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Could a 2019 bid for mayor (and a Super PAC) be in Butkovitz's future?

Butkovitz lost his bid for a fourth term as city controller but says he is not giving up on politics. And he's been talking to the American Beverage Association members about a local tax they despise.

City Controller Alan Butkovitz had a conversation with the American Beverage Association eight weeks before the May 16 primary election that could prove predictive since he just lost his bid for a fourth term.

Butkovitz met with the group on March 22 to talk about how the city collects and reports money raised since January by the "sweetened-beverage tax," passed last June by City Council at Mayor Kenney's urging.

Butkovitz said he framed the tax, opposed by the ABA, as not just damaging to consumers and employees of beverage companies, but also as a threat to food stores operating on thin profit margins in poor neighborhoods.

"I think the city's recent approach of cherry-picking particular industries and then taxing them out of existence is a self-defeating and unfair approach," Butkovitz said last week.

Butkovitz, who was defeated by Rebecca Rhynhart in the Democratic primary, says he plans to remain "outspoken" when he leaves office in early January.

"And, as I said on election night, I am by no means giving up on politics," he said. "And, actually, my punch line in my concession speech is: No elected official's job in Philadelphia is safe until I figure out what my next move is."

Let's pause here to look at some math and recent history.

The American Beverage Association has reported spending $12.8 million in 15 months, from January 2016 to March 31, lobbying in Philadelphia against the 1.5-cent-an-ounce tax on sugary and diet beverages, which pays for prekindergarten and other city programs.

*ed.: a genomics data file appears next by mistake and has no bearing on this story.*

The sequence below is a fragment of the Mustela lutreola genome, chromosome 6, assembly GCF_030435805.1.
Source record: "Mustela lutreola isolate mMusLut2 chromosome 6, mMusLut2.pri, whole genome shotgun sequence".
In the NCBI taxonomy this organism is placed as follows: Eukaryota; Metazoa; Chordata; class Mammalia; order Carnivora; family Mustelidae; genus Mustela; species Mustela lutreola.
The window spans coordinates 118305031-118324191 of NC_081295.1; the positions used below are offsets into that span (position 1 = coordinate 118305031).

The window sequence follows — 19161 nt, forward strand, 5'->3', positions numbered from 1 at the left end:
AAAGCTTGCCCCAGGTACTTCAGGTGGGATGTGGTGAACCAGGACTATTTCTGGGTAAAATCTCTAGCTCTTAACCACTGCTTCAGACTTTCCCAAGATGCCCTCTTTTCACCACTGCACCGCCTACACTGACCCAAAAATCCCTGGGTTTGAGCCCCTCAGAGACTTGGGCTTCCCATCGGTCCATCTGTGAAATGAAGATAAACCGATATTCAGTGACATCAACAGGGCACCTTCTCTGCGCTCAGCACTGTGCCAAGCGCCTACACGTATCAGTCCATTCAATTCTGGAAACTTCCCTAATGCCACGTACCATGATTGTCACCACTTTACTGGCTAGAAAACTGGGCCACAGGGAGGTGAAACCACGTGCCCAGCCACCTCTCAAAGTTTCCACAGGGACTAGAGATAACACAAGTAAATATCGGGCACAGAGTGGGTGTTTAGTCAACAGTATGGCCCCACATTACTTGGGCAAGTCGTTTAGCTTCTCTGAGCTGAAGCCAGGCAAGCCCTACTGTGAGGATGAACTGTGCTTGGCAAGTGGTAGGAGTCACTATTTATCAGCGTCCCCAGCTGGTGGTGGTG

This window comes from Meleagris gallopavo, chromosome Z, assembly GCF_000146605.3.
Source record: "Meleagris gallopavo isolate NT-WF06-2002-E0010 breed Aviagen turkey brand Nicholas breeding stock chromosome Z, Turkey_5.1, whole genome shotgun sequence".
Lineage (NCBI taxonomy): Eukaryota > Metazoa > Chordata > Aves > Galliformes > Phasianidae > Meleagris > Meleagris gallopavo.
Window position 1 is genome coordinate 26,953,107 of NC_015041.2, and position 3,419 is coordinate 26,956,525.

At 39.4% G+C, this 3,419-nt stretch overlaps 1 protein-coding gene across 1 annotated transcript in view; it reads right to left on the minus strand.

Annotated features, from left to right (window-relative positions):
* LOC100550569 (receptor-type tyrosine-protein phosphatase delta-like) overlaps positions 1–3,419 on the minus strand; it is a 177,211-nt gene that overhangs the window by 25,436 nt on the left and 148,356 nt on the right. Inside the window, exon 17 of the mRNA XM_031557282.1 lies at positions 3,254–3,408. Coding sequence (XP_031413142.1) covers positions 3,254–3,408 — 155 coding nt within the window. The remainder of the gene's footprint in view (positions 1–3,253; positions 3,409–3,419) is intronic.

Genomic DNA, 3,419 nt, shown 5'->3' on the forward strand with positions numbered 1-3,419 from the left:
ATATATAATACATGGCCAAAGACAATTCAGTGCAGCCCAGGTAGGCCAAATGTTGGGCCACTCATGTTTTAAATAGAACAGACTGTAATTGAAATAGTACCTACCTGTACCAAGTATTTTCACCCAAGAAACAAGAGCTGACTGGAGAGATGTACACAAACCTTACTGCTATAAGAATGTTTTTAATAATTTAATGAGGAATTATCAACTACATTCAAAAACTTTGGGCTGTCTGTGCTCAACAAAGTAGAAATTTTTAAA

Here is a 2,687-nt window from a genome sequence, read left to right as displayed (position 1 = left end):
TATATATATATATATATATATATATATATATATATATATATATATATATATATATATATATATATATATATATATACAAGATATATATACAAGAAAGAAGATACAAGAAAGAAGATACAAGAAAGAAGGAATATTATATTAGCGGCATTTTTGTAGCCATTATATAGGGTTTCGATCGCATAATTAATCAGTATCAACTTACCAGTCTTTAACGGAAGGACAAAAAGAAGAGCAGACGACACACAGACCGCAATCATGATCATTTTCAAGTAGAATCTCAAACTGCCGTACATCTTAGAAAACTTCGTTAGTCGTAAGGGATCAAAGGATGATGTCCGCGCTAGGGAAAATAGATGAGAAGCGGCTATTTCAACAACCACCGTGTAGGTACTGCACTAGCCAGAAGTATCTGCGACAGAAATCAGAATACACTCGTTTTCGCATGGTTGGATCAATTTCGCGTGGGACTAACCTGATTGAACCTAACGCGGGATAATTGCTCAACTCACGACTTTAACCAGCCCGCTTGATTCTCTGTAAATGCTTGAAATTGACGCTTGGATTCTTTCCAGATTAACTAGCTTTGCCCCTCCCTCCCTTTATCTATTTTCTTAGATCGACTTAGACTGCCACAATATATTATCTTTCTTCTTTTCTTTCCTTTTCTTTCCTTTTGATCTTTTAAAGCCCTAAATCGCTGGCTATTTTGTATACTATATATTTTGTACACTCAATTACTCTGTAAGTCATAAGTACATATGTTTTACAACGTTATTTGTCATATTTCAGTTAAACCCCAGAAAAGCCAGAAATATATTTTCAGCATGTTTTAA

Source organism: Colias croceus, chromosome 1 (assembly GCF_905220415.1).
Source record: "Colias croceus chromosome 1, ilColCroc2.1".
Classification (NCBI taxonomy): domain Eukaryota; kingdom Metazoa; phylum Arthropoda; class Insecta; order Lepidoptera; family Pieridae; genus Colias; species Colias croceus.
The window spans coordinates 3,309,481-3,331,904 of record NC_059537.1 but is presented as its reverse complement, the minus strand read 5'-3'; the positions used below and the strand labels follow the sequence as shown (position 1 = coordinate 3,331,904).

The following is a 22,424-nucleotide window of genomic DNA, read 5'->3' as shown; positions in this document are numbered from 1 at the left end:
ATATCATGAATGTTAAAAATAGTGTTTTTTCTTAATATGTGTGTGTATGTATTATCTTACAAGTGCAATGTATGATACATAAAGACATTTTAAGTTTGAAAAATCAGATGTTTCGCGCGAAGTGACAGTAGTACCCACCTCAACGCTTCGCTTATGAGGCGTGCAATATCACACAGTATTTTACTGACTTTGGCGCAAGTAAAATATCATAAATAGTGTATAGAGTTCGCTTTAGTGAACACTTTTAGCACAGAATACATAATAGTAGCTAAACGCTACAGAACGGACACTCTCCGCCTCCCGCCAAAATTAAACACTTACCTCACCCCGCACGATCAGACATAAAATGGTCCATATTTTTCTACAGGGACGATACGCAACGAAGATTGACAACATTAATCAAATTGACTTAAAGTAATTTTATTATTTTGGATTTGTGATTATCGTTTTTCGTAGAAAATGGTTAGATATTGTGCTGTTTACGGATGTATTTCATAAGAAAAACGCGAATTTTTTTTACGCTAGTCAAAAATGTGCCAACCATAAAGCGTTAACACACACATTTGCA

Super PACs, political action committees that operate independently of candidates and campaigns, can spend above and beyond the city's political contribution limits.

A Super PAC spent $1.45 million to support Larry Krasner, who just won the Democratic primary for district attorney.

Two Super PACs spent nearly $12 million to support two candidates, Kenney and State Sen. Anthony Hardy Williams, in the 2015 Democratic primary for mayor.

Could the ABA be considering a Super PAC to help challenge Kenney in the 2019 primary?

"All our energies right now are focused on educating Philadelphia's elected officials about the destructive impacts of a tax that is costing Philadelphia jobs and raising prices for working families," said Anthony Campisi, a spokesman for the ABA-funded Ax the Philly Bev Tax coalition.

Marty O'Rourke, a spokesman for Kenney's political action committee, said the mayor has heard no rumors about a Super PAC-supported 2019 challenger.

"The beverage people are going to do whatever they're going to do," he said with a shrug.

Butkovitz told me he advised the ABA in March that "they look like they're focusing on a commercial campaign and that the Kenney administration is focusing on a political campaign of demonizing soda."

He let out a hearty laugh when I asked whether the ABA seemed receptive to his ideas.

"Oh, yes," he exclaimed.

He was less forthcoming when asked whether he spoke to the group about a mayoral bid.

"I think that's about as far as I want to go," he said.

U.S. Rep. Bob Brady, chairman of the Democratic City Committee, said last week that he heard Butkovitz, who considered a run for mayor in 2015 but stayed out of the race, has a renewed interest in the office. Brady hadn't heard that Butkovitz has been talking to the ABA.

"I guess that would be the way to go," Brady said. "You could really tap a resource there."